Jesus knew that the Father had put all things under his power, and that he had come from God and was returning to God; so he got up from the meal, took off his outer clothing, and wrapped a towel around his waist. After that, he poured water into a basin and began to wash his disciples’ feet, drying them with the towel that was wrapped around him.
He came to Simon Peter, who said to him, “Lord, are you going to wash my feet?”
Jesus replied, “You do not realise now what I am doing, but later you will understand.”
“No,” said Peter, “you shall never wash my feet.”
Jesus answered, “Unless I wash you, you have no part with me.”
“Then, Lord,” Simon Peter replied, “not just my feet but my hands and my head as well!”
Jesus answered, “Those who have had a bath need only to wash their feet; their whole body is clean. And you are clean, though not every one of you.” For he knew who was going to betray him, and that was why he said not every one was clean.
When he had finished washing their feet, he put on his clothes and returned to his place. “Do you understand what I have done for you?” he asked them. “You call me ‘Teacher’ and ‘Lord,’ and rightly so, for that is what I am. Now that I, your Lord and Teacher, have washed your feet, you also should wash one another’s feet. I have set you an example that you should do as I have done for you. Very truly I tell you, no servant is greater than his master, nor is a messenger greater than the one who sent him. Now that you know these things, you will be blessed if you do them.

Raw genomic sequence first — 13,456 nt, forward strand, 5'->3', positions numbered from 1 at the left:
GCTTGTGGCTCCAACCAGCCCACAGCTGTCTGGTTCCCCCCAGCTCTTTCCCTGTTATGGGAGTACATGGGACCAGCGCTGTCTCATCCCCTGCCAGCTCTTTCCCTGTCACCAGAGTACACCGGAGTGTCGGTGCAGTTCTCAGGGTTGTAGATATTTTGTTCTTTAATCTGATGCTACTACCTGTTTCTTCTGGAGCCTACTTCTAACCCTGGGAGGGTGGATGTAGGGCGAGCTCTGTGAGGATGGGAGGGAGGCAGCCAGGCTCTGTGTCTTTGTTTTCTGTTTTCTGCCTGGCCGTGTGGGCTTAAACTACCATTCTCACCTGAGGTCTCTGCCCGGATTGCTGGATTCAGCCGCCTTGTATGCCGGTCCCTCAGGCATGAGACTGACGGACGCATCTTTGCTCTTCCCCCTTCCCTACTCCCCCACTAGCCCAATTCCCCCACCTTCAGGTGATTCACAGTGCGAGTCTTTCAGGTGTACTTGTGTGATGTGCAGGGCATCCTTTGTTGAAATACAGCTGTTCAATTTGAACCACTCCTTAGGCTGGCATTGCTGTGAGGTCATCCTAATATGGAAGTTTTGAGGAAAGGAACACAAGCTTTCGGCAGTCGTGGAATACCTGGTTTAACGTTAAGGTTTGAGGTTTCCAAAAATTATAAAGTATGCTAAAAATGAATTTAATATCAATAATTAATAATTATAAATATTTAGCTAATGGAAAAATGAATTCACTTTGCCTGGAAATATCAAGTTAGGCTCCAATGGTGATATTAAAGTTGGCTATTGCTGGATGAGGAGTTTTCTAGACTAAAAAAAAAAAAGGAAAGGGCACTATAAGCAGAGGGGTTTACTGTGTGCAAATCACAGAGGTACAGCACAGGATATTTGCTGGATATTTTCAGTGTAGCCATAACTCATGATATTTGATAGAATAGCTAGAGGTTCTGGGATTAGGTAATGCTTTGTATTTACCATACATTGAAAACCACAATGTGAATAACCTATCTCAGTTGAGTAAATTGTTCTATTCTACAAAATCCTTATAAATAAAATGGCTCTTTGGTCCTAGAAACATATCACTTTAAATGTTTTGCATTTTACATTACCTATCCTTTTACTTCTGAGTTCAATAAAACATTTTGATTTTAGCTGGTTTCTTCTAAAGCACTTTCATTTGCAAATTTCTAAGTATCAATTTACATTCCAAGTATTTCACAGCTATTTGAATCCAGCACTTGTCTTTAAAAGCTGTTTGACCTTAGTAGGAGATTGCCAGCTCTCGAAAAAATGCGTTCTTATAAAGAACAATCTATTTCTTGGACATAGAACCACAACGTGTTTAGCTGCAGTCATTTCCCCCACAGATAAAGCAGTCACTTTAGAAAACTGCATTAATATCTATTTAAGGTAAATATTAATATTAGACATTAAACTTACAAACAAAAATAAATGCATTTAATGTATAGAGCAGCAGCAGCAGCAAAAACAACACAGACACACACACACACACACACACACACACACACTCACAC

Our framing here of the imaginative reading of Scripture is drawn from Michelle Young’s recent teaching at SPACE.
A further note: some of our readers will be familiar with Venn’s resource on the Spiritual Disciplines, The Hare and the Tortoise. Designed to be read and practiced over the course of a year, the book arranges the classic spiritual disciplines of Christian faith in a monthly cycle, with accompanying Bible readings. You can find further key Scriptures and practices relating to humility and service in the November section of The Hare and the Tortoise, pp. 140-149 – Ed.